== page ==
Delton contends that although liberal Minnesotans’s concern for racial justice was genuine, it also provided them with national political relevance and imbued their bid for power with a sense of morality. Ultimately the language of tolerance and diversity that emerged from antiracism prepared Minnesotans for Humphrey’s vision of a pluralistic and state-centered liberalism, which eventually became the model for Democratic politics nationwide. Making Minnesota Liberal is an absorbing and trenchant account of a key moment in American history, one that continues to resonate in our time.

Making Minnesota Liberal

Jennifer A. Delton is assistant professor of history at Skidmore College.

Making Minnesota Liberal

This is not just a Minnesota story. It is an important national story, a story of the organizational and political restructuring that took the United States from the New Deal to—and through—the Cold War and into the Vietnam War and the Great Society. The analysis of Humphrey’s complex political agenda is a big job and Delton is up to the task. She provides both breadth and depth. Her references, footnotes, and bibliography suggest the persistence and imagination she brought to her project.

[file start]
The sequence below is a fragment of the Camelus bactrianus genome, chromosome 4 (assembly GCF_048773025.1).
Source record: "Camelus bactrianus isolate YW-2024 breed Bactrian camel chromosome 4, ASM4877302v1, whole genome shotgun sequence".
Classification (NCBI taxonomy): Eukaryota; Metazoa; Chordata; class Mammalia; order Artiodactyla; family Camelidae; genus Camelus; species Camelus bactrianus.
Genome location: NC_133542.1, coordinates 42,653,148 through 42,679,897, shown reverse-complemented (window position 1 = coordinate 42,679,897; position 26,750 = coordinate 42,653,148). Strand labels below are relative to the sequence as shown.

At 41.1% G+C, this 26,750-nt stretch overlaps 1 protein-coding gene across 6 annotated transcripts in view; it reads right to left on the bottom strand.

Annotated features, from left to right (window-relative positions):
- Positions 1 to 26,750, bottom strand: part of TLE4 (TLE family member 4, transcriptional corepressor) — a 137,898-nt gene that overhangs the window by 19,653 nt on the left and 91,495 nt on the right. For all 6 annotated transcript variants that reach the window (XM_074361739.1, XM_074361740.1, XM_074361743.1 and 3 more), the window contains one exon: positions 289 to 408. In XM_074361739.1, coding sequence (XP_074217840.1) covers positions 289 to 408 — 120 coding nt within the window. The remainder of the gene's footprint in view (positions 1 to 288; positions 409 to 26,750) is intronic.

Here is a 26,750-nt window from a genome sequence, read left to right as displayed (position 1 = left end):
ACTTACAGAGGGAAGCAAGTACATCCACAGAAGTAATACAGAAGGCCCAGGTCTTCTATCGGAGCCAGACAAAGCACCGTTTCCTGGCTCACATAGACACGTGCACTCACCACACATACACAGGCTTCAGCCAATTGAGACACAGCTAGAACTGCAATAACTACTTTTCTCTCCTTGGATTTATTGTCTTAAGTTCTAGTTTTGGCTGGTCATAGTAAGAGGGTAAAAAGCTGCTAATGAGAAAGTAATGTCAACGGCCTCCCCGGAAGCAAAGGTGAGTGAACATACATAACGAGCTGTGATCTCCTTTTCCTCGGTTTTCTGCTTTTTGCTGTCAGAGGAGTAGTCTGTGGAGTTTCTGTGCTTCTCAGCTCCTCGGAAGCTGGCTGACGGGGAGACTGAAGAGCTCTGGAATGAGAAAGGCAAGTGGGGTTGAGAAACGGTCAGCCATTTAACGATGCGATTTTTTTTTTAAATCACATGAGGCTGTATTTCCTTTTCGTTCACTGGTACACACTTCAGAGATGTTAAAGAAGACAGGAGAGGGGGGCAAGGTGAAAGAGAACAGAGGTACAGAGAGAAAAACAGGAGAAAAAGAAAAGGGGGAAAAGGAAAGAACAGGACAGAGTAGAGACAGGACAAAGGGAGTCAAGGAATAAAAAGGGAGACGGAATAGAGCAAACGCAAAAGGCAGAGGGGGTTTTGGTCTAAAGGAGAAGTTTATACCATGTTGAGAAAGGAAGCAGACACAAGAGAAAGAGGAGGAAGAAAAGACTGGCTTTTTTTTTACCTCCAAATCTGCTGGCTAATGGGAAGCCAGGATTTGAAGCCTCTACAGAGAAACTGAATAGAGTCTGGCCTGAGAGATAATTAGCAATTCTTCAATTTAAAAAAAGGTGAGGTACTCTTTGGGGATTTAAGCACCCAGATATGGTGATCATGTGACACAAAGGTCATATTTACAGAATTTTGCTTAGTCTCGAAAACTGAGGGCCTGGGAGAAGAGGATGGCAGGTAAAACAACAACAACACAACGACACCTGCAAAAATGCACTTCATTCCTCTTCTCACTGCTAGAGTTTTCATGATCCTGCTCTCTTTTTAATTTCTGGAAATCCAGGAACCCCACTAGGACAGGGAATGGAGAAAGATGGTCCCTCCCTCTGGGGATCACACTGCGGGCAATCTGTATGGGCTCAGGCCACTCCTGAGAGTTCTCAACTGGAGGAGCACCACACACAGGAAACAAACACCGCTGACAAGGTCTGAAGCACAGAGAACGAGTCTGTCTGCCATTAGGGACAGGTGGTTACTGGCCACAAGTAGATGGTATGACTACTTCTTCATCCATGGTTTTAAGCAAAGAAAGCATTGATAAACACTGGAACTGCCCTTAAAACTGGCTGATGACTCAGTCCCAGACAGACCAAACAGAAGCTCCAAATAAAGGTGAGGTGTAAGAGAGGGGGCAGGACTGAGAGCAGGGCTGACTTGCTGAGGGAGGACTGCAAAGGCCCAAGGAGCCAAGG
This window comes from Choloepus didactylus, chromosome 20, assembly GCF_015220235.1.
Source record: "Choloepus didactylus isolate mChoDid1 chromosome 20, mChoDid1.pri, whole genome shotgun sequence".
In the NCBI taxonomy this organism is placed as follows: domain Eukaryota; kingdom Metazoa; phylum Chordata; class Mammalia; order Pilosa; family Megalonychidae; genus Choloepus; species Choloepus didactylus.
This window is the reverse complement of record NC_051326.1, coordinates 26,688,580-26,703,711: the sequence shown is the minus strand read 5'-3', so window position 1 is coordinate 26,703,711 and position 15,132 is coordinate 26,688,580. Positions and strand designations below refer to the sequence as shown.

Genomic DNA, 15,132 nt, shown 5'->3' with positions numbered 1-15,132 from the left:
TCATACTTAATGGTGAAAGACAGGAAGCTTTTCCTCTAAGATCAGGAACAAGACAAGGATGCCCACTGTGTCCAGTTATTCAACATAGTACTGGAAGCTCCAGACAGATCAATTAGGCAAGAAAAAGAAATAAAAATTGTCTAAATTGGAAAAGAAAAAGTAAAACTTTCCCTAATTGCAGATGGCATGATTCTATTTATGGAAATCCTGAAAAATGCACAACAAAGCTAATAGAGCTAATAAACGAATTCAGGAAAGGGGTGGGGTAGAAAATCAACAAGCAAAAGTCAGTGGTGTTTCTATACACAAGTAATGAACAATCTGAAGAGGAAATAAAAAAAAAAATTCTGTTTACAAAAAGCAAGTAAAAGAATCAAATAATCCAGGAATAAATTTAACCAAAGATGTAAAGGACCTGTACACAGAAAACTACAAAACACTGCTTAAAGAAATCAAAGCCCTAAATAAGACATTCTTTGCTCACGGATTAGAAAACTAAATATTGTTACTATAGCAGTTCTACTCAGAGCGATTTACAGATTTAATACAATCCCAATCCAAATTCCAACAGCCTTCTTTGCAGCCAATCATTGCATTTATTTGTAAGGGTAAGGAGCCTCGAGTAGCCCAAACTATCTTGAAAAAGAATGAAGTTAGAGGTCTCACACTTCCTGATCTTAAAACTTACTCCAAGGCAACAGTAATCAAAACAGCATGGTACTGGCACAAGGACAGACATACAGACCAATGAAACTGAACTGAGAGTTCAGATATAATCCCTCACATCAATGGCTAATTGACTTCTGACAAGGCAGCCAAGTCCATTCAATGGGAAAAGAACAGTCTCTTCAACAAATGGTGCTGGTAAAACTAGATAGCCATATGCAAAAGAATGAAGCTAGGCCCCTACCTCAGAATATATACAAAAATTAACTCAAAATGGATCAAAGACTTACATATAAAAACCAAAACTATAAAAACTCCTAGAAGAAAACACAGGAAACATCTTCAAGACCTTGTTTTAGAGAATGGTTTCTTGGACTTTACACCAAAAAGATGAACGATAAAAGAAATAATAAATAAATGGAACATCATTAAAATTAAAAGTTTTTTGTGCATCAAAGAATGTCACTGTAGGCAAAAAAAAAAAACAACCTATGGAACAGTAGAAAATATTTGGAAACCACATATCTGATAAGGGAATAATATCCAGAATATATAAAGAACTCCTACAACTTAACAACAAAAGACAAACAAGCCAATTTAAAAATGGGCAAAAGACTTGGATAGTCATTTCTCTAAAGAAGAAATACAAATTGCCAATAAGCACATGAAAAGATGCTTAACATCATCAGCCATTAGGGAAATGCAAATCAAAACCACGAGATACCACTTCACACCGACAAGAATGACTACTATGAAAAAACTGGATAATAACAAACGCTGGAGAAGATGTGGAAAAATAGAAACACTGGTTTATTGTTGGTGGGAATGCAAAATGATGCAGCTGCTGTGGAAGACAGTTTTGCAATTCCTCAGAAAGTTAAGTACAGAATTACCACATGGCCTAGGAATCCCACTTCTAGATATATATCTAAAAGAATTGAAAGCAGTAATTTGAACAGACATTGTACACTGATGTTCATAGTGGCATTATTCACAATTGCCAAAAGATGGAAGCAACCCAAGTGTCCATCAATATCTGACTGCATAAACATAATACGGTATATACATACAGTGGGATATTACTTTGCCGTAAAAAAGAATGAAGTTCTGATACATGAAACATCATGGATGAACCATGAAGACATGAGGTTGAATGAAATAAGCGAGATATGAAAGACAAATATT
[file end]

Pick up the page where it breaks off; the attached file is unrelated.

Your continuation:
Journal of American History

In this important book, Jennifer A. Delton shows that Minnesota politics underwent a fundamental change during the 1940s, and argues that its direction illuminates the building of a ‘new Democratic political order.’ Delton does an excellent job of showing how Humphrey got involved with questions of racial justice as mayor. A tremendously impressive feat of scholarship, it is also short, breezily written, and full of pleasing anecdotes and pen portraits. Delton tells a thoroughly good story.

American Historical Review

In this impressive work, Jennifer Delton has provided genuine insight on both the development of civil rights and the evolution of politics in Minnesota—and the nation. I highly recommend it to readers who are interested in the past and future of Minnesota’s progressive tradition.

Minnesota History

Sprightly and perceptive, Making Minnesota Liberal offers unexpected insight into the history of liberalism in the wake of the Second World War. Jennifer Delton's timely analysis untangles the politics of class and of race, to explain the triumph of Hubert Humphrey's anti-communist, civil rights policies in the national Democratic party. We long ago recognized 1948 as a pivotal year in American politics. Delton shows us how and why, rightly bringing back into sight the radicals of the era of the Great Depression.

Nell Irvin Painter, author of Standing at Armageddon: the United States, 1877-1919 and Sojourner Truth: A Life, a Symbol

Making Minnesota Liberal

Contents

Acknowledgments

Preface

Introduction: Postwar Liberalism and Antiracism in Minnesota

ONE The Rise and Fall ofthe Farmer-Labor Party
TWO The New Two-Party Liberalism
THREE Antiracism and the Politics of Unity
FOUR The Black Communities in Minnesota
FIVE An Independent Black Interest Group
SIX Civil Rights in Local Politics
SEVEN Civil Rights in Party Politics
EIGHT The 1948 Election and the Triumph of the Democratic Political Order

Epilogue: Civil Rights and the Fate of Postwar Liberalism

Notes
Bibliography

Index